Orono, Maine – The United States Department of Agriculture, NOAA Fisheries and the University of Maine have launched a unique partnership to better understand how American fishermen market their catch. The partnership will increase understanding of the scope and scale of local and regional seafood marketing practices nationally and help remove barriers to direct marketing for the commercial fishing industry.
Over the next year, project partners will develop a national baseline survey on direct seafood marketing practices in national wild-caught fisheries with the aim of strengthening food systems and the resilience of coastal communities. . The USDA already collects direct marketing data on farms and ranches. Although NOAA Fisheries collects fisheries data as part of its mission to manage the country’s ocean resources, including fisheries, based on sound science, it has not collected marketing specific data. direct. The UMaine School of Marine Sciences is home to the Local Catch Network, a community of fishermen, researchers and consumers committed to delivering local, healthy, low-impact, and economically sustainable seafood directly to fishermen who, with feedback from broader industry participants, help shape the survey.
“Currently there is a data gap at the national level on the national seafood system,” says Joshua Stoll, one of the project’s lead researchers and assistant professor of maritime policy at UMaine who heads the Local Catch Network.
The collaboration will give researchers, policymakers and the fishing industry insight into the marketing strategies of fishing companies, given the ever-changing nature of fishing regulations and new stressors due to change. climate and pandemic. The goal is to support the flexibility and resilience in the fisheries sector needed to continue to deliver nutritious and sustainably harvested seafood to the nation.
âNational seafood markets are of crucial importance for the resilience of coastal communities, food security and jobs, and therefore for sustainable fisheries,â says Patricia Pinto da Silva, one of the NOAA Fisheries co-leads on the project and a social scientist at NOAA Fisheries Northeast. Fisheries Science Center.
âLearning more about alternative market strategies is essential for understanding how to add value to the industry’s products and remain viable,â says Dale Squires, NOAA Fisheries Project Co-Leader and Senior Economist at NOAA Fisheries Southwest Fisheries Science Center.
The impact of sales of wild seafood in the United States exceeded $ 144 billion in 2015. Seafood is a vital part of the country’s food system, but surprisingly little is known about what happens to them. fish, crustaceans and other marine organisms that were once used on people’s plates. they’ve landed and come into the market, says Stoll. Collecting this data will help inform fishermen, researchers and policy makers of the state of direct marketing efforts and the characteristics of these consumers and traders. They will be useful for future investments, by guiding targeted technical support and identifying the impacts of new regulations or climate change on this sector.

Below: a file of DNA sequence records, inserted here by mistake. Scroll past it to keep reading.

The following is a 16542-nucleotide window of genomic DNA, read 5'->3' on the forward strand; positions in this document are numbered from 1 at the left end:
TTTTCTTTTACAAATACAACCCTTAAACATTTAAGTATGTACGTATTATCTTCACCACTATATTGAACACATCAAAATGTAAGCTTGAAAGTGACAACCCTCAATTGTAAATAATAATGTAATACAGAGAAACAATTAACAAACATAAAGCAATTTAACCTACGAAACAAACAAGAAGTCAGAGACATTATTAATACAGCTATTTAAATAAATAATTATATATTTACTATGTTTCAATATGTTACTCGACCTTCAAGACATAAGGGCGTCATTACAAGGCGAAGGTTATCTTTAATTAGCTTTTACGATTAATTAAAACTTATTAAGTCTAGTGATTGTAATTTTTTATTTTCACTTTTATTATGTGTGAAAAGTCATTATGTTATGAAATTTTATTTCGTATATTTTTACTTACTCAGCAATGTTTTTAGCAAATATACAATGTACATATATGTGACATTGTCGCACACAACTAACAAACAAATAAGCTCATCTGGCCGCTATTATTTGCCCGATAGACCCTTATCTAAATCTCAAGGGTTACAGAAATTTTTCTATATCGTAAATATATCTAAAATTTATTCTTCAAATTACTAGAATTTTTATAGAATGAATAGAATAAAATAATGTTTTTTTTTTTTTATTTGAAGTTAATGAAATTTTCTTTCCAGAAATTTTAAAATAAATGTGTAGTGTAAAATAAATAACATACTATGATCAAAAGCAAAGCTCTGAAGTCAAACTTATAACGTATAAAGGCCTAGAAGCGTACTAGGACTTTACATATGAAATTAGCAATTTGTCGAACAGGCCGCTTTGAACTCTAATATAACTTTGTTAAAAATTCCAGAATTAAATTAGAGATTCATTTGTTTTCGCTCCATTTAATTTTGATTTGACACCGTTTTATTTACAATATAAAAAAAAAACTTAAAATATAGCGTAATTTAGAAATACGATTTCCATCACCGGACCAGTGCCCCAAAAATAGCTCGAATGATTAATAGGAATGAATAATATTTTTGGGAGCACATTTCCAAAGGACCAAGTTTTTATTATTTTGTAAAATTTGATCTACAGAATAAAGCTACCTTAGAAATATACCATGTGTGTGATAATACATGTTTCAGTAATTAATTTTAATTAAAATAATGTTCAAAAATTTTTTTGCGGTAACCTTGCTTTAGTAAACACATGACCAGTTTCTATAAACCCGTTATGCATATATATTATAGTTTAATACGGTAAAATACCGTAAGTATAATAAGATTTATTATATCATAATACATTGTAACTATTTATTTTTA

In addition, many traditional export markets have been affected by the COVID-19 pandemic, highlighting the importance of direct marketing of seafood as a socio-economic security issue in order to protect against future system shocks and ensure food security. To increase their income and remain economically viable, many wild fishing companies have turned to marketing their catches in high value-added niche markets, which are not yet fully understood.
Collecting comparable data in the agricultural sector has long been a priority for the USDA. The Farmer-to-Consumer Direct Marketing Act of 1976 forced the USDA to collect data from direct marketing farmers. In 2015, the USDA expanded its efforts to collect data on direct agricultural sales and established the Survey of Local Food Marketing Practices.
Data from these surveys have been found to be critical in justifying USDA funding for small and medium-sized farms engaged in local and direct marketing. This includes $ 27 million in fiscal 2020 through the Farmers Markets Promotion Program and the Local Food Promotion Program. Having similar data on seafood could help federal, state and local agencies to devote more resources to fishing.
âWe have found that baseline data is essential for strengthening local and regional food systems because it helps make them more visible,â says Edward Ragland of Agricultural Marketing Services.
The first phase of the project focuses on work in the NOAA fishing regions to compile a list of seafood companies involved in local and direct seafood sales, and design the survey.
methodology. The success of the effort, piloted as a national model, will depend on the collaboration, awareness and contribution of active commercial wild seafood fishermen who distribute their catch in direct markets.
In support of this work, the NOAA Bureau of Fisheries for Sustainable Fisheries awarded the University of Maine a grant of $ 142,824 through the Cooperative Institute for the North Atlantic. The US Department of Agriculture is contributing an additional $ 24,222 to the project.
University of Maine: Joshua Stoll, [email protected]
NOAA Fisheries: Patricia Pinto da Silva, [email protected]; Dale Squires [email protected]
USDA Agricultural Marketing Services: Edward Ragland, [email protected]